Keeping the smile

There’s a well-known saying that goes ‘Don’t shoot the messenger’, which essentially tells us not to blame the bearer of bad news. Last Saturday, I’m afraid I didn’t pay heed to this rather sensible sentiment and I metaphorically opened fire on one. 

He was an inoffensive man in a quiet medical store who told me that my prescription was over seven days old and therefore invalid. This meant that I would have to get a new one. I asked him what mischief I could possibly get up to with skin cream, but he simply responded that that was the rule for all ‘controlled medicines’.

There is something about that statement – ‘Those are the rules’ or ‘I am just following the rules’, that never fails to get a rise out of me each and every time. I am not proud to say that I grumbled about the ridiculousness of it all and walked out in a fit of barely-concealed pique. 

Of course, the pharmacist was right and I was wrong. I was too embarrassed to go back there with the new prescription after acting like a sullen teenager, so I decided that a good way to do penance would be to cheerfully accept situations as they come for the next few days. Can’t hurt to have a sunny disposition, can it, as long as I don’t become one of those people who send pictures of birds and cats and random flora to wish you good morning. 

What happened on Saturday afternoon was probably a combination of Murphy’s Law and the powers-that-be checking to see if I was serious about keeping my happy face on no matter what. I was on my way to pick up my husband from his regular appointment at the doctor’s. Since parking at this place is usually very limited, the way this always goes down is – I give him a call when I’m nearby and he comes out. This time, however, just as I was reaching, I got a call from him asking me to park and come up and get him. 

Let me explain my predicament. After my pharmacy visit that morning, I had decided that my hair needed nourishment and had put on a homemade mask of avocado, coconut oil and egg yolk. But by the time I felt my hair was suitably nourished, it was time to pick up my husband. So with a nonchalant ‘No one will see me inside the car anyway’ attitude – cheerful disposition, remember - I pinned up my gooey hair, and left home in my threadbare Minions T-shirt and my oldest, loosest pair of cotton pants that were in danger of falling off if I moved too fast.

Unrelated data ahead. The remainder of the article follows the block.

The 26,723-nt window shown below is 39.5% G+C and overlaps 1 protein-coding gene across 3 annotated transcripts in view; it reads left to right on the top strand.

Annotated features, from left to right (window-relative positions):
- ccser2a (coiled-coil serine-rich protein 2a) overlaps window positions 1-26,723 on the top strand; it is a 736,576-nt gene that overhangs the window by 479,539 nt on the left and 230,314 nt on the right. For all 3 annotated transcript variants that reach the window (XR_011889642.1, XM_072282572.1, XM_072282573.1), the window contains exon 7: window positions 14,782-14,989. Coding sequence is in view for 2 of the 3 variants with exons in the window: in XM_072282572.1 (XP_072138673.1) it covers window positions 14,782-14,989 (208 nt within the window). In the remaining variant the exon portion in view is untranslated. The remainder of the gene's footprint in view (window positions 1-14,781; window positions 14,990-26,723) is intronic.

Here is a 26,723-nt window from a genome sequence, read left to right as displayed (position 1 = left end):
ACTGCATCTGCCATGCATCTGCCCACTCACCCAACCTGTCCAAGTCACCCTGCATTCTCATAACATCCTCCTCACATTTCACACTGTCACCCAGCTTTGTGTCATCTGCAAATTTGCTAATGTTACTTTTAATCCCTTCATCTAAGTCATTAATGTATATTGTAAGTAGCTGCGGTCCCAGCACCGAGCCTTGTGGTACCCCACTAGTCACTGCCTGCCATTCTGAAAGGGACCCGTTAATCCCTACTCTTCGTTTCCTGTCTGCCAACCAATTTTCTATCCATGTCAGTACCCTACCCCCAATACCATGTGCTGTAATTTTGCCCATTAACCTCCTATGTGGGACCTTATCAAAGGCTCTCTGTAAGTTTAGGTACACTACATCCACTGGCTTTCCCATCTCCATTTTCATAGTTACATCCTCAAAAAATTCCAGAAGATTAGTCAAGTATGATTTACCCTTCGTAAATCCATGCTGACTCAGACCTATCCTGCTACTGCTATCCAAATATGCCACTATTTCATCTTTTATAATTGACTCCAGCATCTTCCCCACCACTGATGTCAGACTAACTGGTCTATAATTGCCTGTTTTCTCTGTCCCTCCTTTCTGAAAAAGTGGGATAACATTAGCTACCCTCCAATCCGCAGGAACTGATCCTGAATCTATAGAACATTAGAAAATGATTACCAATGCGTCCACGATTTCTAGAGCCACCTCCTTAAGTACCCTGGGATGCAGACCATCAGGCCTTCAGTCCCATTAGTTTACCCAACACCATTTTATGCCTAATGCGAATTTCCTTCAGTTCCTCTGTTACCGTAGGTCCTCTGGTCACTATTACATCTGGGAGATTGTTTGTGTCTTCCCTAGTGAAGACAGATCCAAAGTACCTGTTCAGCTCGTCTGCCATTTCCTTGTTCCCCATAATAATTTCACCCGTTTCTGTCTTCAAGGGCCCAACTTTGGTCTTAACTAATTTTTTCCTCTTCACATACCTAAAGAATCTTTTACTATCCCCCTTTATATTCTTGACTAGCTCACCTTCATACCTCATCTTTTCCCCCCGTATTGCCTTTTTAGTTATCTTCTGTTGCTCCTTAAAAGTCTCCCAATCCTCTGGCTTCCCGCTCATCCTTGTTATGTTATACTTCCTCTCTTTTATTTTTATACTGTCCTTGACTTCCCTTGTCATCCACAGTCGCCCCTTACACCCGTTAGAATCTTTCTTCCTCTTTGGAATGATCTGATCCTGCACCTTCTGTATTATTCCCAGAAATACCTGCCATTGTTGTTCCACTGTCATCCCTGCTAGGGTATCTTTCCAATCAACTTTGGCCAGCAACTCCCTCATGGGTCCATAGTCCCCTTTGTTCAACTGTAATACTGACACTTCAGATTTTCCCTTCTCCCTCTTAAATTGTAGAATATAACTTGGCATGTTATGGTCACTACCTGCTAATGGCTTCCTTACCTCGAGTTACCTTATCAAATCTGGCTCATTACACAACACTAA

Imagine my panic now. First - parking. There is a mosque opposite the hospital where one can park, but the thought of walking from across the road in my current state was worrying. Magically, I found a place to park quite close to the entrance. The power of positive thinking and my deep love for my one and only won the day to propel me to the next step. I took a deep breath, pasted what may have been a scary smile on my face and got out of the car. 

I strode forth with the complete confidence of a celebrity, sunglasses glued to my face. Do you know how difficult it is to see lift buttons with dark shades on? Admiration for all those famous and wannabe-famous people who wear sunglasses indoors increased manifold at that moment. And I forgot to mention that I had on my ‘trendiest’ red sunglasses that made me look like a giant ant lady on top of everything else. 

After that, things were a bit of a blur, and though it involved me coming down to get something from the car and going back up again, no one laughed outright. Not that I would have known because I didn’t look up much from the ground except to talk to my fortunately distracted husband. 

The subject was ignored all the way home between confused husband and bug lady wife, while her head frantically ran ‘this is fine’ on repeat. And you know what? It worked. 

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